Lisa and I have been friends for our entire lives. In the early ’80s, our mothers worked together and became friends, and my mother ultimately became Lisa’s daycare provider. We grew up on the same block in Arlington and became inseparable throughout our formative childhood years.
Needless to say, it’s been pretty much a given that we’d be each other’s maids of honor, but it was still emotional for me to hear it officially when Lisa Marie got engaged. I was thrilled and a little daunted—being the maid of honor is a huge responsibility. Failure was in no way an option. And thus began my reign of terror, as I like to think of it.
Lisa isn’t a Bridezilla: She’s been very organized but flexible about most of her wedding arrangements, only insisting on things that are really significant to her (the priest who will marry them, for example). I, however, preferred to take a different approach: the merciless dictator who barks orders until she obtains results. For example, at one cake tasting, the baker kept referring to the cakes as “her” cakes, expressing her displeasure for this aspect or that flavor. My irritation showed on my face, and I didn’t feel even a little bit bad about cutting her off to ask questions about their cake and what they preferred. (Needless to say, Lisa Marie didn’t pick her.)
I began to e-mail her bridesmaids constantly, asking them about dresses, hair, makeup, shoes, parties, showers, and everything under the sun. Threats of violence may have been sandwiched in between smiley faces and exclamation points.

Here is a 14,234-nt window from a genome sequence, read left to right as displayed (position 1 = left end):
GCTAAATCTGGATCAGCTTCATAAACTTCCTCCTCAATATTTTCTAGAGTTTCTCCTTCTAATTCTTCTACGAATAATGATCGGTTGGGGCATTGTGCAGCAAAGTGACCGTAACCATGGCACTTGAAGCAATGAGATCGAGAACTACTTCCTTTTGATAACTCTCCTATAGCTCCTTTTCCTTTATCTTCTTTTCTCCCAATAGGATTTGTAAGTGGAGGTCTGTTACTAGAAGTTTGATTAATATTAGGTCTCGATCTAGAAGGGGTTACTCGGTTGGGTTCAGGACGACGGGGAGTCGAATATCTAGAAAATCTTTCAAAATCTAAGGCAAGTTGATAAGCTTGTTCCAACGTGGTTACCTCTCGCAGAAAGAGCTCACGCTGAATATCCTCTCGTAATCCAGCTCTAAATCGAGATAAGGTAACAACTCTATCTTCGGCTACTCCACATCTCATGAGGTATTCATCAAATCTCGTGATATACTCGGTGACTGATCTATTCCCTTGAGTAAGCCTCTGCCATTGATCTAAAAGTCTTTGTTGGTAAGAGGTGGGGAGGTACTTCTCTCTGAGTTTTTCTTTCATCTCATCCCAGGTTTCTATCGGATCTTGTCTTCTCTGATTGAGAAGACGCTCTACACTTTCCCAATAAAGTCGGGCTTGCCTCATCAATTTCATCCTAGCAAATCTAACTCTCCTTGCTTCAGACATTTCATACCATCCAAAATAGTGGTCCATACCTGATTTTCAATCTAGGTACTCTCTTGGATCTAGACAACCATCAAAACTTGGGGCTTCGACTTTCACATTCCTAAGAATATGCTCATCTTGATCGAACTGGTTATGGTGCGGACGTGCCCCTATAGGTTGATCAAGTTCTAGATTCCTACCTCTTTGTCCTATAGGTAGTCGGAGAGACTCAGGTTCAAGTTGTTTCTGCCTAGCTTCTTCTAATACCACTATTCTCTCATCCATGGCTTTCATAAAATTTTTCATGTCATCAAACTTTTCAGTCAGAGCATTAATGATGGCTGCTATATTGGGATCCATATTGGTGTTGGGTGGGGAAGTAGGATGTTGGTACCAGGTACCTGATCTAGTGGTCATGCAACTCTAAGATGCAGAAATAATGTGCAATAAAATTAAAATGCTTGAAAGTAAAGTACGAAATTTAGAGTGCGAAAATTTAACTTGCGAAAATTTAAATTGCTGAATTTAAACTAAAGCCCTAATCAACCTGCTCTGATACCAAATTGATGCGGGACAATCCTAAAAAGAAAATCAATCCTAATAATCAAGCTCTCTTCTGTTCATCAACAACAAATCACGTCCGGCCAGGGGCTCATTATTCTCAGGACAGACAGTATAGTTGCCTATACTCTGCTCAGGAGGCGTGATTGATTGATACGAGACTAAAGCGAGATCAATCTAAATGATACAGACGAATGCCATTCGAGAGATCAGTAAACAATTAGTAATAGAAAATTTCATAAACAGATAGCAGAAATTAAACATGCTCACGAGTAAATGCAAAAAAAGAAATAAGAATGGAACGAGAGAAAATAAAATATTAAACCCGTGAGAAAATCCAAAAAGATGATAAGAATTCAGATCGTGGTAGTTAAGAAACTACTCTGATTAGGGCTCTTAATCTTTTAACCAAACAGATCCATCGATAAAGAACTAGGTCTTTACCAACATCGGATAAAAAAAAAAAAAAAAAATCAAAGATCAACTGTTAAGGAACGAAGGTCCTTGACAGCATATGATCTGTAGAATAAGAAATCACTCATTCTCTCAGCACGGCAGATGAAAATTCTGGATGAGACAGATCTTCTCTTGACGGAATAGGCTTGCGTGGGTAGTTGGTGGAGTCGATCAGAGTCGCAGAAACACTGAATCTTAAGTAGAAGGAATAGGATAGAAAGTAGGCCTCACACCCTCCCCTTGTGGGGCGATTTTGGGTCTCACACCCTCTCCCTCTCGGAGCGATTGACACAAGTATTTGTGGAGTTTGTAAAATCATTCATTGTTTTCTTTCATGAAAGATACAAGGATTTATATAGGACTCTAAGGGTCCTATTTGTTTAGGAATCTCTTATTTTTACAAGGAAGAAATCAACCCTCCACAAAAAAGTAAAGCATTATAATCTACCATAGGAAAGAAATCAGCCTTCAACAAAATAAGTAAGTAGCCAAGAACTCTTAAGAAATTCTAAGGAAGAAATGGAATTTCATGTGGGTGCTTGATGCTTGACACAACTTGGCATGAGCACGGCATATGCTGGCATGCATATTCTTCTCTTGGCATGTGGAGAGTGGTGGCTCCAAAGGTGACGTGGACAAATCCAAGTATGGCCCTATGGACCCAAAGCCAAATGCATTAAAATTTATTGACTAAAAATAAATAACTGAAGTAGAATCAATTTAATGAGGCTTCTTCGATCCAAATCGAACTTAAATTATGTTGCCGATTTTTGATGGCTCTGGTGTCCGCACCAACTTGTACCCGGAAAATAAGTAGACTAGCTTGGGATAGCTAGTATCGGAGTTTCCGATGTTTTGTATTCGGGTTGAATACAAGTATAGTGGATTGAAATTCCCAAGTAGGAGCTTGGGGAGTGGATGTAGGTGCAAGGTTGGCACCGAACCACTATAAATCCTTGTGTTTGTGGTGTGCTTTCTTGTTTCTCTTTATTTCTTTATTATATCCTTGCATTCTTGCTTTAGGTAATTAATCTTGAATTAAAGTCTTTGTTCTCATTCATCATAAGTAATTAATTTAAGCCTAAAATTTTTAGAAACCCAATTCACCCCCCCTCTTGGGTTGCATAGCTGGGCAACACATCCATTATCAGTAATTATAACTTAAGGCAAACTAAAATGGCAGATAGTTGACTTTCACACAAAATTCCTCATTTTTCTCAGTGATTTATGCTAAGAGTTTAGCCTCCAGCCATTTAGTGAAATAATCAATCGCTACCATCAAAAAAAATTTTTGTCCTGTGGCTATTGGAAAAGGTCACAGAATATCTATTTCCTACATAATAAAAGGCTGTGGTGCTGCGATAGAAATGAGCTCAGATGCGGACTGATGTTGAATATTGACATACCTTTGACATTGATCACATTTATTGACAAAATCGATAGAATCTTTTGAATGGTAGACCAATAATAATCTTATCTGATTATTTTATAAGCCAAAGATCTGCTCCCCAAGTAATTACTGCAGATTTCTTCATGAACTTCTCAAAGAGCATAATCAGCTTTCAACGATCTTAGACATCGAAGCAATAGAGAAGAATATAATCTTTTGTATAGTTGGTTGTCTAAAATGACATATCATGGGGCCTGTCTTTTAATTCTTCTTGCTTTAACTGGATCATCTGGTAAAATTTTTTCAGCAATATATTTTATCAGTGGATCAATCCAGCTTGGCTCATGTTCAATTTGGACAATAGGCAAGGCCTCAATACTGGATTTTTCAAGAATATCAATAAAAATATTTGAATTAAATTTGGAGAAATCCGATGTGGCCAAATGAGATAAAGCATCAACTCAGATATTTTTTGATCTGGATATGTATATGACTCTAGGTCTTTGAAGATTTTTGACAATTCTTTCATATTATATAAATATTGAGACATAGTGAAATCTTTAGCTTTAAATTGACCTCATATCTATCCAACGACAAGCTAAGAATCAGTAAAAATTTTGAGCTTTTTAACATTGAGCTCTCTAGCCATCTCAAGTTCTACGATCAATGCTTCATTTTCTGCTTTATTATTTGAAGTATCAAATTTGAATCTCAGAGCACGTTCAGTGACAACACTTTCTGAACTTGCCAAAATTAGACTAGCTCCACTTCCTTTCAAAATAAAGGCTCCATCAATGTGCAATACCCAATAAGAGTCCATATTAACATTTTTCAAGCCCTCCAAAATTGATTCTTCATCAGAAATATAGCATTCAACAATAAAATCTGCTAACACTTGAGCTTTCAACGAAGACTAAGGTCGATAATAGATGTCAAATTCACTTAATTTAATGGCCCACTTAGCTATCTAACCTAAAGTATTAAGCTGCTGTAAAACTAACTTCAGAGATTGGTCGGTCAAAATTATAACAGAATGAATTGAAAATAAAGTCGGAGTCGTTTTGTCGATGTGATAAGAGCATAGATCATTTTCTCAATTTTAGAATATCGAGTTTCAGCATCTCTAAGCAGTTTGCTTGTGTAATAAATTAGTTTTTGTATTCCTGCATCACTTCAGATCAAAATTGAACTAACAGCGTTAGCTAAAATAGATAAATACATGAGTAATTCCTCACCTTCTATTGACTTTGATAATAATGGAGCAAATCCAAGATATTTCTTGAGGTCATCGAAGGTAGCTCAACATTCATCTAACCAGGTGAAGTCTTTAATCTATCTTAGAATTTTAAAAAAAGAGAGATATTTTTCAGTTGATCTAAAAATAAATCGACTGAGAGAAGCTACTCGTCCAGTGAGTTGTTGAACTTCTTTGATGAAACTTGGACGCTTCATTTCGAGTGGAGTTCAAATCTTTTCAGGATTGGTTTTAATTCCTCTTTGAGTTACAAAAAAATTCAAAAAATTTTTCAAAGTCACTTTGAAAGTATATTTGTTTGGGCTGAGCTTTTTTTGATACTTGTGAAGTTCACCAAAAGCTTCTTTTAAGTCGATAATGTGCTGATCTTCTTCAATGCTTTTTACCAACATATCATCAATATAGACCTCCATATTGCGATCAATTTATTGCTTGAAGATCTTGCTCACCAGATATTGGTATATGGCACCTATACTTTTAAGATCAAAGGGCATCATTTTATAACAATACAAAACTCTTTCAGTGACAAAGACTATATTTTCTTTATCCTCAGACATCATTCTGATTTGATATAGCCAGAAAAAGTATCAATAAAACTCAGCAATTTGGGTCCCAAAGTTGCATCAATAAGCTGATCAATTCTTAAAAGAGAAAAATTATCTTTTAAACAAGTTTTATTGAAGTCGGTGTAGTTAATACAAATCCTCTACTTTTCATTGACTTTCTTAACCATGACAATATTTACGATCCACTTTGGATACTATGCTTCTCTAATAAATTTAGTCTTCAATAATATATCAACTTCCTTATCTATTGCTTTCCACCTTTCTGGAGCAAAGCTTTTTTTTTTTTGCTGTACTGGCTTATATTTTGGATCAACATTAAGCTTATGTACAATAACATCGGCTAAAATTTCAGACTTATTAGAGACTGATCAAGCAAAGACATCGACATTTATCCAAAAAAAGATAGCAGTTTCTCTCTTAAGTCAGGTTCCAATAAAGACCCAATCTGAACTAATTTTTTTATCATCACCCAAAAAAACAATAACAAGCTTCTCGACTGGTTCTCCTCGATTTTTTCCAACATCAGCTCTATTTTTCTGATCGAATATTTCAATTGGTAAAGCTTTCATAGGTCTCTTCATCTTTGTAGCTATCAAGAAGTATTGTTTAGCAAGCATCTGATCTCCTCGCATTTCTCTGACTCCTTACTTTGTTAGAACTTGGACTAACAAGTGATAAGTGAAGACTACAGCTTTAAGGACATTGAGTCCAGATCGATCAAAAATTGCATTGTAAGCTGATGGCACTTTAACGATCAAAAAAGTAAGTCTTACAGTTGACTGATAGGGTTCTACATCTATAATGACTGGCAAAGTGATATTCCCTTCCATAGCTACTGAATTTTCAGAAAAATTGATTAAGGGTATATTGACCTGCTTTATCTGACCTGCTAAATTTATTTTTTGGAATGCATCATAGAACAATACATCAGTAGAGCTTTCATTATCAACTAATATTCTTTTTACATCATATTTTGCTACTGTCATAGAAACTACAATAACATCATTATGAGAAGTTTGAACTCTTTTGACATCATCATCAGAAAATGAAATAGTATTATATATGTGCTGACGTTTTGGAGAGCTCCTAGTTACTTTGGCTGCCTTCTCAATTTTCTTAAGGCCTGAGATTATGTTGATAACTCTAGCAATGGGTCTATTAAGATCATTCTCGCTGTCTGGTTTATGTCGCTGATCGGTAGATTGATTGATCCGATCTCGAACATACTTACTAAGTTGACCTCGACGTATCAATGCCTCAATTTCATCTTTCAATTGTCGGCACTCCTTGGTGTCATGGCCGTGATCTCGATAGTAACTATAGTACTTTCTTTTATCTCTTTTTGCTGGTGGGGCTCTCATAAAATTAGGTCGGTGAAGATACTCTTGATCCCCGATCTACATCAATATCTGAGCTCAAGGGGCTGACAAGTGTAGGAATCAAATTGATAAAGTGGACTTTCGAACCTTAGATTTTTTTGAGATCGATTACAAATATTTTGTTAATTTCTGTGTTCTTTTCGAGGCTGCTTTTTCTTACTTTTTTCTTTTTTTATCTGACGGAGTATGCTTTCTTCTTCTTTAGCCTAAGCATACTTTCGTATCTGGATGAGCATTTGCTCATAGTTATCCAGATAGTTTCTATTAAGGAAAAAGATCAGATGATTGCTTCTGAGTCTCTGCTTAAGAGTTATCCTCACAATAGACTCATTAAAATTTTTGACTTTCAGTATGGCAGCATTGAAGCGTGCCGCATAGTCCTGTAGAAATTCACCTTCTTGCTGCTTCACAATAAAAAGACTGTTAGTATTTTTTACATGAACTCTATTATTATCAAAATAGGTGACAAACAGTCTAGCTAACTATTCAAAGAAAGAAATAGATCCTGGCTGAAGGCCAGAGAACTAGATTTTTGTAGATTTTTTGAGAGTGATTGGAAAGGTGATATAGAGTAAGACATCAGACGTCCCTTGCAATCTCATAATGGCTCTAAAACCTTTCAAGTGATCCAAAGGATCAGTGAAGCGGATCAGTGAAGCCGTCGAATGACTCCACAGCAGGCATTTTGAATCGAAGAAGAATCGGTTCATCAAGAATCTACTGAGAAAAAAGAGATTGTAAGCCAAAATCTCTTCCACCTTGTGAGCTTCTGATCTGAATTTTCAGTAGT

In my hyper-obsessive organization, I even made spreadsheets. I used a rating system to evaluate all the cakes we tasted. We rated the cakes on a scale of 1 to 10, and then I averaged those ratings and came up with the finalists. (I added in notes about texture and flavor pairings, of course.) I have a spreadsheet detailing each bridesmaid’s hair color, length, and planned style (updo or down). I have a spreadsheet with columns for dates of events and who’s able to attend them. I have separate folders in my e-mail in box for communications concerning the wedding and the bridesmaids. I bought out David’s Bridal’s supply of swatches in the color of the bridesmaids’ dresses.
Don’t get me wrong—it’s been a blast. I’ve laughed a lot and had a fantastic time giving my two cents and watching as Lisa and Andrew create their wedding in an incredibly original way. They’re not an ordinary couple, and their wedding will reflect that. They won’t have frilly lace tablecloths or Jordan almonds as favors. Everything about their wedding, from the invitations to the venue, is as creative and fun as they are. Taking part in the experience is a little humbling.
And now we’re 77 days away from the big day. If you’ll pardon my sentimentality for a moment: Words can’t express how happy I am that Lisa is marrying her true love. She deserves all the joy in the world, and I know that their life together will be beyond amazing.
Until that day, however, I will be barreling through to make sure that my best friend has the perfect wedding day she’s always dreamed of. Don’t get in my way.
Lisa Marie, a local bride-to-be, writes every Friday about planning her wedding, which will be in Washington in July. To follow her adventures from the beginning, click here.